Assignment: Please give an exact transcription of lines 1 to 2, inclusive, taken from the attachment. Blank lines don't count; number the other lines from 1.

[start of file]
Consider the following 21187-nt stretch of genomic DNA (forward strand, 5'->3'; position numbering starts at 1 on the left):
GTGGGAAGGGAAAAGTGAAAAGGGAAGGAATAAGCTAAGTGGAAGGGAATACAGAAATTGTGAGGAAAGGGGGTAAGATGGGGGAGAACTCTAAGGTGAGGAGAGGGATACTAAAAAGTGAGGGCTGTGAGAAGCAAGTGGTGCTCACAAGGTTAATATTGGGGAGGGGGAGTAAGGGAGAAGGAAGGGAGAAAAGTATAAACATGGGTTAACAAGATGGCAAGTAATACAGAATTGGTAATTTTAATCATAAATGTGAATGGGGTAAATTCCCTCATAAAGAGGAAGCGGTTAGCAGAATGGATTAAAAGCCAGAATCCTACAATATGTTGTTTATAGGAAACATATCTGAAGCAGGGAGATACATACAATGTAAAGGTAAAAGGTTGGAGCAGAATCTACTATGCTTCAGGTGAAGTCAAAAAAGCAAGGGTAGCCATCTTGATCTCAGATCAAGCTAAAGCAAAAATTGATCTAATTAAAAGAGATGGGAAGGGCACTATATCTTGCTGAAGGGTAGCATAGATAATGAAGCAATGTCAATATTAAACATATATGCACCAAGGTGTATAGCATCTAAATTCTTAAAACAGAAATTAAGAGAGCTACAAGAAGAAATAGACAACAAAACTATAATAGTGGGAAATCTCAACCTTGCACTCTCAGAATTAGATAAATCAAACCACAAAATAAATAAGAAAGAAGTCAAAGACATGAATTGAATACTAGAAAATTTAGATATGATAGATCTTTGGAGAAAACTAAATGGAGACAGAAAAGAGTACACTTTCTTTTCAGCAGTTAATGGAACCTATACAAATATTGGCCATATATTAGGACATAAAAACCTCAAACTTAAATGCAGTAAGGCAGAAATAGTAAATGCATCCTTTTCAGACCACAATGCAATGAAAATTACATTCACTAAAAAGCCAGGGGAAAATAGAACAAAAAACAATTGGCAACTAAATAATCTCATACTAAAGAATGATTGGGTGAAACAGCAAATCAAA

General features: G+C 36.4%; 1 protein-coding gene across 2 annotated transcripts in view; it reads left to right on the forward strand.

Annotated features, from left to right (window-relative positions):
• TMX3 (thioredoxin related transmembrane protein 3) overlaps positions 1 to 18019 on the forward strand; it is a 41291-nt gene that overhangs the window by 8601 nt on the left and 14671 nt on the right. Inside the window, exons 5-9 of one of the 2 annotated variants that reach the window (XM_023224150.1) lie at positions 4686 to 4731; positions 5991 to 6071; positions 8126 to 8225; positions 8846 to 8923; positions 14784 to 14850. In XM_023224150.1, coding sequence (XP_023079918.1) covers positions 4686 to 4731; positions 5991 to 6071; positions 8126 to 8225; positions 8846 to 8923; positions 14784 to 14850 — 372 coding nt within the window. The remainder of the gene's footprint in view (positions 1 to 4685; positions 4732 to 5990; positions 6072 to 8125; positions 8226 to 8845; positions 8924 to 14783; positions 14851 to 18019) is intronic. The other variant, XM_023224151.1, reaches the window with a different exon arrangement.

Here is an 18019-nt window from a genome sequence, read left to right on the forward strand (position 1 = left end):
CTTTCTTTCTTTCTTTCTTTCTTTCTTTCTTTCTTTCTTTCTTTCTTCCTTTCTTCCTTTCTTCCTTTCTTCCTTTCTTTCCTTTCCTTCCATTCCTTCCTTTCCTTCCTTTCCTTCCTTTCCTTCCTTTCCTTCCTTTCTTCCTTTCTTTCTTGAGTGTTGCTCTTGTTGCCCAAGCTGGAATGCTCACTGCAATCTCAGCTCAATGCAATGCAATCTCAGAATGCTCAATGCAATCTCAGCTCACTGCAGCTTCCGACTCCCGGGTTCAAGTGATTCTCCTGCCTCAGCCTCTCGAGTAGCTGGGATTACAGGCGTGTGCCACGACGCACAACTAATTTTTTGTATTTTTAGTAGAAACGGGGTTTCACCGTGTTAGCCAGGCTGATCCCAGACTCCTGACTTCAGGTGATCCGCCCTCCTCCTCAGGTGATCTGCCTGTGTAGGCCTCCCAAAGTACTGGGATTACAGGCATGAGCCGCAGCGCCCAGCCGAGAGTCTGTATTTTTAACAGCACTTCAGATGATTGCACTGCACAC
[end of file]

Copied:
Consider the following 21187-nt stretch of genomic DNA (forward strand, 5'->3'; position numbering starts at 1 on the left):
GTGGGAAGGGAAAAGTGAAAAGGGAAGGAATAAGCTAAGTGGAAGGGAATACAGAAATTGTGAGGAAAGGGGGTAAGATGGGGGAGAACTCTAAGGTGAGGAGAGGGATACTAAAAAGTGAGGGCTGTGAGAAGCAAGTGGTGCTCACAAGGTTAATATTGGGGAGGGGGAGTAAGGGAGAAGGAAGGGAGAAAAGTATAAACATGGGTTAACAAGATGGCAAGTAATACAGAATTGGTAATTTTAATCATAAATGTGAATGGGGTAAATTCCCTCATAAAGAGGAAGCGGTTAGCAGAATGGATTAAAAGCCAGAATCCTACAATATGTTGTTTATAGGAAACATATCTGAAGCAGGGAGATACATACAATGTAAAGGTAAAAGGTTGGAGCAGAATCTACTATGCTTCAGGTGAAGTCAAAAAAGCAAGGGTAGCCATCTTGATCTCAGATCAAGCTAAAGCAAAAATTGATCTAATTAAAAGAGATGGGAAGGGCACTATATCTTGCTGAAGGGTAGCATAGATAATGAAGCAATGTCAATATTAAACATATATGCACCAAGGTGTATAGCATCTAAATTCTTAAAACAGAAATTAAGAGAGCTACAAGAAGAAATAGACAACAAAACTATAATAGTGGGAAATCTCAACCTTGCACTCTCAGAATTAGATAAATCAAACCACAAAATAAATAAGAAAGAAGTCAAAGACATGAATTGAATACTAGAAAATTTAGATATGATAGATCTTTGGAGAAAACTAAATGGAGACAGAAAAGAGTACACTTTCTTTTCAGCAGTTAATGGAACCTATACAAATATTGGCCATATATTAGGACATAAAAACCTCAAACTTAAATGCAGTAAGGCAGAAATAGTAAATGCATCCTTTTCAGACCACAATGCAATGAAAATTACATTCACTAAAAAGCCAGGGGAAAATAGAACAAAAAACAATTGGCAACTAAATAATCTCATACTAAAGAATGATTGGGTGAAACAGCAAATCAAA